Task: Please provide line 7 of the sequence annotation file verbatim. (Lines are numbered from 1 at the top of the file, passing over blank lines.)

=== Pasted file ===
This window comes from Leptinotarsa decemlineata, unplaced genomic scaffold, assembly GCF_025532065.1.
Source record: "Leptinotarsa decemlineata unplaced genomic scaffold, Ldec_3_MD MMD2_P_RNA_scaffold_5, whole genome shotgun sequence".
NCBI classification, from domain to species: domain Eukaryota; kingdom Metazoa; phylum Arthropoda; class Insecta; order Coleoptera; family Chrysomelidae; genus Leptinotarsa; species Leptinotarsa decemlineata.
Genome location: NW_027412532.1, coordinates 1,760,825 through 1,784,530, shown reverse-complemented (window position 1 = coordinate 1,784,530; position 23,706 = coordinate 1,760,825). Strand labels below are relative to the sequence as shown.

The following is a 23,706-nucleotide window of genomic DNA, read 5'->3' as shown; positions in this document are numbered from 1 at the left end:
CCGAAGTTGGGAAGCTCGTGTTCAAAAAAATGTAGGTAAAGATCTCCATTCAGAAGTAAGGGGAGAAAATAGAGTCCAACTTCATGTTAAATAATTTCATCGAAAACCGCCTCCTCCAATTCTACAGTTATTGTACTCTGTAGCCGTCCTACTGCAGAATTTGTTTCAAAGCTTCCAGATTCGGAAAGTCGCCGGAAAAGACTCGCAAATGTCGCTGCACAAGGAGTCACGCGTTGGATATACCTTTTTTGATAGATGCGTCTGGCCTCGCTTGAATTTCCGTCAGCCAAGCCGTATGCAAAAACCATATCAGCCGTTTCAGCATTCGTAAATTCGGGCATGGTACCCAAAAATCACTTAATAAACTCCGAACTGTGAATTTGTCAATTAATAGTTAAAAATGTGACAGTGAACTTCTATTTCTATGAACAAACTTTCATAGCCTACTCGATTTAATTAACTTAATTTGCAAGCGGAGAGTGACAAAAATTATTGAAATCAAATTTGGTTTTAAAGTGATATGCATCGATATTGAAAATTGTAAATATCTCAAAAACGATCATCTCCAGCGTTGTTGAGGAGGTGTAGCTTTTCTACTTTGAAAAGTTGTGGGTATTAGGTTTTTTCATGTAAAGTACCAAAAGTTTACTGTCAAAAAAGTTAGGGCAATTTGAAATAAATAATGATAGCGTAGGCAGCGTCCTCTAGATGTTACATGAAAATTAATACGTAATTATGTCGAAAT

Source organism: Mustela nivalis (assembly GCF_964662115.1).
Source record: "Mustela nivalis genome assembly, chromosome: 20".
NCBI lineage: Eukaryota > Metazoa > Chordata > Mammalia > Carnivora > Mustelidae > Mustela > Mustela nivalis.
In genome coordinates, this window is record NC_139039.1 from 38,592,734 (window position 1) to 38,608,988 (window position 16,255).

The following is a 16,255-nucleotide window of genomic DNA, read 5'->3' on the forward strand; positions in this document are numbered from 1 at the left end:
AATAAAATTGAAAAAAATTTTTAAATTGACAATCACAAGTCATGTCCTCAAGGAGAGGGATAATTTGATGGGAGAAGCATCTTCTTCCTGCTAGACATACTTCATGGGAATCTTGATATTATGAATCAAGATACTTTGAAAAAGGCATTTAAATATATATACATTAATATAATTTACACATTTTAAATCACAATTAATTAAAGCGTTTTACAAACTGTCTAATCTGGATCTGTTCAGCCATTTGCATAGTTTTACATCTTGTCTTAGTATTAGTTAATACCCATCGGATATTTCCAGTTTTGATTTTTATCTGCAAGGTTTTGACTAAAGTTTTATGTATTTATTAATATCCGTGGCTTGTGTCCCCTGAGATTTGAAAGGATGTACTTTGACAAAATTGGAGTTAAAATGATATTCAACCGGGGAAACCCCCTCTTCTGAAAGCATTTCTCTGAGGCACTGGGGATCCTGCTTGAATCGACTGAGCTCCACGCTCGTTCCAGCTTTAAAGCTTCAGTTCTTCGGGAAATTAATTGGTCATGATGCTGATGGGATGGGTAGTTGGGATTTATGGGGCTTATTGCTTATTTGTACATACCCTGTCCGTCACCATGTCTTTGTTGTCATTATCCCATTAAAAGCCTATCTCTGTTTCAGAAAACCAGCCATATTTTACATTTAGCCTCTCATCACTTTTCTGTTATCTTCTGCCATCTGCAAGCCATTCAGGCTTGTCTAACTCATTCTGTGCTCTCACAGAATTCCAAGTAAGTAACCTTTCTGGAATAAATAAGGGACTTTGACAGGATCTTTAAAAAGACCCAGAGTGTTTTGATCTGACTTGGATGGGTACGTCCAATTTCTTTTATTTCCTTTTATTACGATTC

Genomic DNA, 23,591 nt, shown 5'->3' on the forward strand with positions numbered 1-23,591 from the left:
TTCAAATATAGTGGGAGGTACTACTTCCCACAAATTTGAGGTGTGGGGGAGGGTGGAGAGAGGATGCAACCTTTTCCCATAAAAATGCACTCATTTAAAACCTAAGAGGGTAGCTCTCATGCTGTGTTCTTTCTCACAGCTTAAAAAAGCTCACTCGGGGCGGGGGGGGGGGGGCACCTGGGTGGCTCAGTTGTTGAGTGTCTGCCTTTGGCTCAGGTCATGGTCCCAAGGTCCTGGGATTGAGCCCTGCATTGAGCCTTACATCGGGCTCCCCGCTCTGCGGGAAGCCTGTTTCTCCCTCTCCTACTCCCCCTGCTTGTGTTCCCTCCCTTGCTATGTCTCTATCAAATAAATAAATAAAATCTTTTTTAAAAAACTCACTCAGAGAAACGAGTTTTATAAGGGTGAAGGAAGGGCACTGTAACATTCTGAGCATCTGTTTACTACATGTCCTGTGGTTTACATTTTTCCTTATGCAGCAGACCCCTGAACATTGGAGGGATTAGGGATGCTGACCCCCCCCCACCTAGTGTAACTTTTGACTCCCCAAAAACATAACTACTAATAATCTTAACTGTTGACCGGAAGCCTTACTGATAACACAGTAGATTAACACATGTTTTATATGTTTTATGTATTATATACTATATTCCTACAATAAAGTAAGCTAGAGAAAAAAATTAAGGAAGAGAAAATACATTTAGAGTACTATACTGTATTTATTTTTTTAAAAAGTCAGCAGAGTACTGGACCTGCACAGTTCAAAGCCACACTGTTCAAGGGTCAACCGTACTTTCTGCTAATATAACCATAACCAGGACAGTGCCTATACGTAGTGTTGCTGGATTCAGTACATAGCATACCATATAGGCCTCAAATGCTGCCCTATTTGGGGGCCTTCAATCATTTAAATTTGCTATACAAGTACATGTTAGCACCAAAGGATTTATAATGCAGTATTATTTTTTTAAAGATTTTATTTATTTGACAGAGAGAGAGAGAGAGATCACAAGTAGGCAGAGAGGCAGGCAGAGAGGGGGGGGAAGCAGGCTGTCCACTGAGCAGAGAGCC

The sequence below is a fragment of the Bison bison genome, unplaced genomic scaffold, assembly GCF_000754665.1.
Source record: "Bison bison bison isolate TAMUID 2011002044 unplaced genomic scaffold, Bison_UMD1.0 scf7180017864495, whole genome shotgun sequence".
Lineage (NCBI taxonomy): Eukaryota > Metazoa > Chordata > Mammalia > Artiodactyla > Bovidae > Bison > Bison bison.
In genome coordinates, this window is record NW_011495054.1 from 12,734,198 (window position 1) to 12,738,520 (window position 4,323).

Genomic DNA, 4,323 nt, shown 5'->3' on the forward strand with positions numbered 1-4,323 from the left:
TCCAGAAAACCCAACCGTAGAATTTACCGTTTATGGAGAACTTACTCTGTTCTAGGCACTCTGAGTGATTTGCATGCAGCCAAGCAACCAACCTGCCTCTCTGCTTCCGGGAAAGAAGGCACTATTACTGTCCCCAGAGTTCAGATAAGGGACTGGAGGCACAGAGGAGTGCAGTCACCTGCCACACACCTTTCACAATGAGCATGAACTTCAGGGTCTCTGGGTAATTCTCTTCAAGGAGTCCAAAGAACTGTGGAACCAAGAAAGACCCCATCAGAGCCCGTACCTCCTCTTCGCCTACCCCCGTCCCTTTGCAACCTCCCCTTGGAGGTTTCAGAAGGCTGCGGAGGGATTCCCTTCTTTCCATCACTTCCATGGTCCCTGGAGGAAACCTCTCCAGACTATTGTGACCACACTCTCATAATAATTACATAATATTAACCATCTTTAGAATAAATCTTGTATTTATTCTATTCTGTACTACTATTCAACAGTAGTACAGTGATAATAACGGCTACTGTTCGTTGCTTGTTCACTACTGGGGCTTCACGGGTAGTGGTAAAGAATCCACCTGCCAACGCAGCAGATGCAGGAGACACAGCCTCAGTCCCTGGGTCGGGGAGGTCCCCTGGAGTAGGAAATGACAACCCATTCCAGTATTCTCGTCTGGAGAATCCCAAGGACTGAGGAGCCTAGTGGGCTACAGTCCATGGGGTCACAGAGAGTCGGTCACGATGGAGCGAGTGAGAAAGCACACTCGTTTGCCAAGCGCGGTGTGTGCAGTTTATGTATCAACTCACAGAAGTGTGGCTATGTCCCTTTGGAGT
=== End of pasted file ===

Source organism: Mustela nivalis (assembly GCF_964662115.1).